VOD is all the rage right now, and for good reason (check out our September list HERE).
But while it’s gratifying to know that you can watch pretty much
anything with the simple click of a button, there’s something comforting
about tearing into a DVD/Blu-ray case and popping the disc into your
player. That, and not even a VOD film in HD can rival the clarity a
Blu-ray disc offers. To keep you up to date with the current goings-on
in the home video marketplace, here are this week’s new releases worth your time
One of the more prominent documentary releases this year, Rodney
Ascher’s “Room 237” enthralled last year on the festival circuit with
its in-depth dissection of Stanley Kubrick’s classic, “The Shining.” The
film covers plenty of nerd conspiracy theory ground, alluding to Native
American genocide metaphors and Holocaust allegories, before delving
into all sorts of minutiae.
Extras: Commentary; a panel discussion from the first annual Stanley Film Festival; 11 deleted scenes; the making of the music featurette; Mondo Poster design discussion with artist Aled Lewis; the trailer; and alternate trailers.
“Fill the Void”
Rama Burshtein’s debut feature has the distinction of being the only film
ever shot by a haredi Orthodox woman about Tel Aviv’s Hasidic community.
The Hebrew-language story follows an engaged Orthodox teenager who is
pushed to marry her brother-in-law when her sister dies in childbirth.
Extras: Commentary with the director, and a writer’s block Q&A with the filmmaker.
Less than a year after the theatrical release of indie horror anthology
“V/H/S” comes a second installment, “V/H/S/2.” This sequel to the 2012
film has for its framing story two private investigators who also find
themselves stumbling onto a collection of disturbing VHS tapes in
connection with a student who has gone missing. The contents of the
tapes feature everything from aliens to ghosts to zombies, upping the
quota of grisliness and outrageousness that was exhibited in the first
installment. A total of seven directors have contributed to “V/H/S/2,”
including Eduardo Sanchez, director of “The Blair Witch
Extras: Behind the scenes photo galleries; theatrical trailers; filmmaker commentary; and multiple featurettes that delve into the making of each short.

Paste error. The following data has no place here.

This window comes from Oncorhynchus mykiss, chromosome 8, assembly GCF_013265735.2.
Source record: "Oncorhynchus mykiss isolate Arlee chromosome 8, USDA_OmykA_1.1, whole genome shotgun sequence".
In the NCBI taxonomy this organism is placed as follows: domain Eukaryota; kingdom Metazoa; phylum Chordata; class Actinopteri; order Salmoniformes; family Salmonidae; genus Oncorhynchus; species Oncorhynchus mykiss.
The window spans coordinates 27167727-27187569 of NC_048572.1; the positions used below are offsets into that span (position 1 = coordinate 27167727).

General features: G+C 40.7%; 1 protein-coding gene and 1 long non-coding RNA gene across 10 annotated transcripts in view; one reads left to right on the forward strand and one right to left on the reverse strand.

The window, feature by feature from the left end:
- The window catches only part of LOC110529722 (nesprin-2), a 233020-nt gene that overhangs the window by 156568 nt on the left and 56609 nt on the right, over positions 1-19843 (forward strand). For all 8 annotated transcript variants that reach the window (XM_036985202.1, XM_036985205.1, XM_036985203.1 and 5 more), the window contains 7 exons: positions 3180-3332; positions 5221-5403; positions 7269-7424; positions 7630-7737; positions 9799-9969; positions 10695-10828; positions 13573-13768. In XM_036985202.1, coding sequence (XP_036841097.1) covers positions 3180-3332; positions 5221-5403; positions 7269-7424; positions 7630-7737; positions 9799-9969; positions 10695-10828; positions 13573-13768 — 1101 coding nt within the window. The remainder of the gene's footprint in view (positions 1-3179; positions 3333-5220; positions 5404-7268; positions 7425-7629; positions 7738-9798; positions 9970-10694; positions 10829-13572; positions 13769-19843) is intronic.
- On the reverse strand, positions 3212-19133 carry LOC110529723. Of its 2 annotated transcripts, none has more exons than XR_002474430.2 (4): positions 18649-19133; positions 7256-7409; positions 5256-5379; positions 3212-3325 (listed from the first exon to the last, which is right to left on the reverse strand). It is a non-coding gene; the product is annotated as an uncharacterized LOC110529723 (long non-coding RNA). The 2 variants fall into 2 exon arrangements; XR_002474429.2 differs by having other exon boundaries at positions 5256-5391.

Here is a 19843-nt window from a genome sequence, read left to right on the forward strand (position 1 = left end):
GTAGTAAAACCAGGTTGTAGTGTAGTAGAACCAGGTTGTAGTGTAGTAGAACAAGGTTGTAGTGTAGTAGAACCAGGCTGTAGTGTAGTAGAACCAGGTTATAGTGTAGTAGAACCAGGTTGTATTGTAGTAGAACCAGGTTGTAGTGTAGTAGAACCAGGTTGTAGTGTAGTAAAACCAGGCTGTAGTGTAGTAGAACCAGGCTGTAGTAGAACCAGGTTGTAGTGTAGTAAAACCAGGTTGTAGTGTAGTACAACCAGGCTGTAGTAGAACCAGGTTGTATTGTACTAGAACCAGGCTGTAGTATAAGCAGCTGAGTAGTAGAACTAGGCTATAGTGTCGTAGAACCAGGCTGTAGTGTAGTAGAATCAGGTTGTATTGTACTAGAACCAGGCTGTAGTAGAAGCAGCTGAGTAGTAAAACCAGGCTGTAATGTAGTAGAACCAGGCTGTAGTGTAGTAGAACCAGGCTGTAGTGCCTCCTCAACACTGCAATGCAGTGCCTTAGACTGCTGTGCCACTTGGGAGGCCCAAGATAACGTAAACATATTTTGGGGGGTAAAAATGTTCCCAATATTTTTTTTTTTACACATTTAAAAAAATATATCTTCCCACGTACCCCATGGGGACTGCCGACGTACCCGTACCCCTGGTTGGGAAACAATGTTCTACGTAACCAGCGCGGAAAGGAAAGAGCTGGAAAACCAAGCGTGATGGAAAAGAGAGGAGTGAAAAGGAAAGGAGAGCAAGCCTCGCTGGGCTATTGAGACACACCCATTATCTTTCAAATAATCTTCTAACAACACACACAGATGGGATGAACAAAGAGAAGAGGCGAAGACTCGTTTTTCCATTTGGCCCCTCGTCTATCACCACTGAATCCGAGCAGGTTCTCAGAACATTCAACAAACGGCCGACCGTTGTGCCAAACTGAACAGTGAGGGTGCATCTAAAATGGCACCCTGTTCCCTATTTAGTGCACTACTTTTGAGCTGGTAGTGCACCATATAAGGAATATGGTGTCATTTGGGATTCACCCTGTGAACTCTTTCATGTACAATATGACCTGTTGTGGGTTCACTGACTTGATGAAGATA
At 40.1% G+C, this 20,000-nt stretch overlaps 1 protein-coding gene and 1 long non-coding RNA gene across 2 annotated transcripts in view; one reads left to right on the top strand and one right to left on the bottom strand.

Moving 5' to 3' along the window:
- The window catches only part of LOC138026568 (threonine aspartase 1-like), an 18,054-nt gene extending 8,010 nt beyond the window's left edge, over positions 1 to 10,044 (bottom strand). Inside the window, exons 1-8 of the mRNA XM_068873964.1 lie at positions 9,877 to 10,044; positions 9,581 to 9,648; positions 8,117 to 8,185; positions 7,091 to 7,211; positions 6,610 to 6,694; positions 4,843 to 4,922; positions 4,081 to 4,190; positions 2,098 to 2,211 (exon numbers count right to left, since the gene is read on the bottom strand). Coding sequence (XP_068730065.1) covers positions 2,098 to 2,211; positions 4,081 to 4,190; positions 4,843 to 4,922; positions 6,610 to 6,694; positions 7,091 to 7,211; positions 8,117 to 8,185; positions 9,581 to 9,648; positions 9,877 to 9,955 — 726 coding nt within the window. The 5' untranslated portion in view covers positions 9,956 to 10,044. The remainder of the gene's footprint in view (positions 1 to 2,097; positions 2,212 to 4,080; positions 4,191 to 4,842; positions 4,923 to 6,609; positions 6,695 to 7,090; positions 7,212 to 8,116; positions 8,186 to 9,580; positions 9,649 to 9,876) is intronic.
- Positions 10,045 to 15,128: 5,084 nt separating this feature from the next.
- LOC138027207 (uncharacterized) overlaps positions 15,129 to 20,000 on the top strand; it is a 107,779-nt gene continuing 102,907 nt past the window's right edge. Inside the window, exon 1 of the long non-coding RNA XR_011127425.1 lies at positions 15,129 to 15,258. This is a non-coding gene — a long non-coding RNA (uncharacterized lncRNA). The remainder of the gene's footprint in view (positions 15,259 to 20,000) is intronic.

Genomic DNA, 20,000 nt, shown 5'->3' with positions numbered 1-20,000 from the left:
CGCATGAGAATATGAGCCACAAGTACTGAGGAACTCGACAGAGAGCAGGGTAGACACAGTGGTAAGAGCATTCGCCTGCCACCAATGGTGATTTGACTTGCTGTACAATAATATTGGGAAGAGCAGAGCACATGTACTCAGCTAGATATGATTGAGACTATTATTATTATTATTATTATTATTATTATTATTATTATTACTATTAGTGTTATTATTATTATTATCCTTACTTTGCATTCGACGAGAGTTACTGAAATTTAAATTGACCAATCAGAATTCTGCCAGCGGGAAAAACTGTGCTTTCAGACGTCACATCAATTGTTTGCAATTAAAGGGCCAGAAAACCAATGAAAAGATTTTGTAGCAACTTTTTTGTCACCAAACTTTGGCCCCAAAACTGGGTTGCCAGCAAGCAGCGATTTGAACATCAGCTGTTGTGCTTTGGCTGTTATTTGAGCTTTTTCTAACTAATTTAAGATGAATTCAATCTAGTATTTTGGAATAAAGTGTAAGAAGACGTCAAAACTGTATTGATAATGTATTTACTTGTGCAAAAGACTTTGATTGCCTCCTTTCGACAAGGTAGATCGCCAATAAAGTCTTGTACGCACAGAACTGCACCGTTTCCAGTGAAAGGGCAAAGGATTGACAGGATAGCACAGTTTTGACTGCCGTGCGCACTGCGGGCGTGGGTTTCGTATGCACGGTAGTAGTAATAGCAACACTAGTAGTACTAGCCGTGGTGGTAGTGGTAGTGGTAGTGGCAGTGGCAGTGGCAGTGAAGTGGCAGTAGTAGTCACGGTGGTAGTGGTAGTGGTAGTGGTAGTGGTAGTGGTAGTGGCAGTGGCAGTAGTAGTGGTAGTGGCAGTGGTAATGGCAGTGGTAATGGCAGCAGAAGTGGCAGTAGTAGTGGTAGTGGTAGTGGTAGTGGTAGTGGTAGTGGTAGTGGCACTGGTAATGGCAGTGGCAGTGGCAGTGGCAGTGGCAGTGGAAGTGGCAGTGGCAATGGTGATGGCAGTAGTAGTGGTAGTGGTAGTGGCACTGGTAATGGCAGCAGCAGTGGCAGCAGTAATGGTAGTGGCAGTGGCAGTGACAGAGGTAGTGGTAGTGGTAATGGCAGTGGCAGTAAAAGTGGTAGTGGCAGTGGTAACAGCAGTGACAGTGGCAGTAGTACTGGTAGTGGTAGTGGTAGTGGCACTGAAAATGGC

“Dear Mom Love Cher”
The doc chronicles Cher’s mother, Georgia Holt’s, life story as well as delving into other
aspects of Cher’s fascinating family history, featuring in-depth
interviews with Holt, her daughters Cher and Georganne LaPiere Bartylak,
and grandchildren Chaz Bono and Elijah Blue Allman. Born in rural
Arkansas, Holt went on to pursue a career in Hollywood as a singer and
actress, enduring a plethora of setbacks and triumphs both personally
Extras: A birthday video from Cher to her mother.
“Hannibal: Season One”
In NBC’s acclaimed “Silence of the Lambs” prequel series, Hugh Dancy plays Special Agent Will Graham, who’s able to get inside the
minds of the killers he chases using his splendid unstable imagination,
while Mads Mikkelsen is Dr. Hannibal Lecter, the acclaimed forensic
psychiatrist brought in to treat and help Will, his own murderous habits
not yet discovered.
Extras: Audio commentaries on select episodes; a number of featurettes; gag reel; deleted scenes; and pilot episode storyboards.
“Call Me Kuchu”
Specifically focused around LGBT people and activists in Uganda, “Call
Me Kuchu” (gay and transgendered citizens are called “kuchus”) centers
around the life and tragic death of David Kato, a veteran activist who
spent years fighting against his country’s insanely homophobic society. Among other terrifying things, an anti-homosexuality bill proposing
death for HIV-positive gay men is introduced and Kato is one of the few
brave enough to try and stop it.
Extras: 4 deleted scenes and a Q&A with the filmmakers.
“In the House”
Starring Fabrice Luchini as a frustrated, unappreciated
schoolteacher and Kristin Scott Thomas as his wife, Francois Ozon’s latest follows Luchini’s character as he is
increasingly obsessed with a pupil’s voyeuristic essays focusing on a
classmate’s perfect family. While he sees that the envious, fantasy
fulfilling papers are potentially unethical and dangerous, he continues
to prompt the teen because of the strength of his writing. As you can
see in the unsettling, suspenseful trailer, the boy (Ernst Umhauer)
takes things a little too far.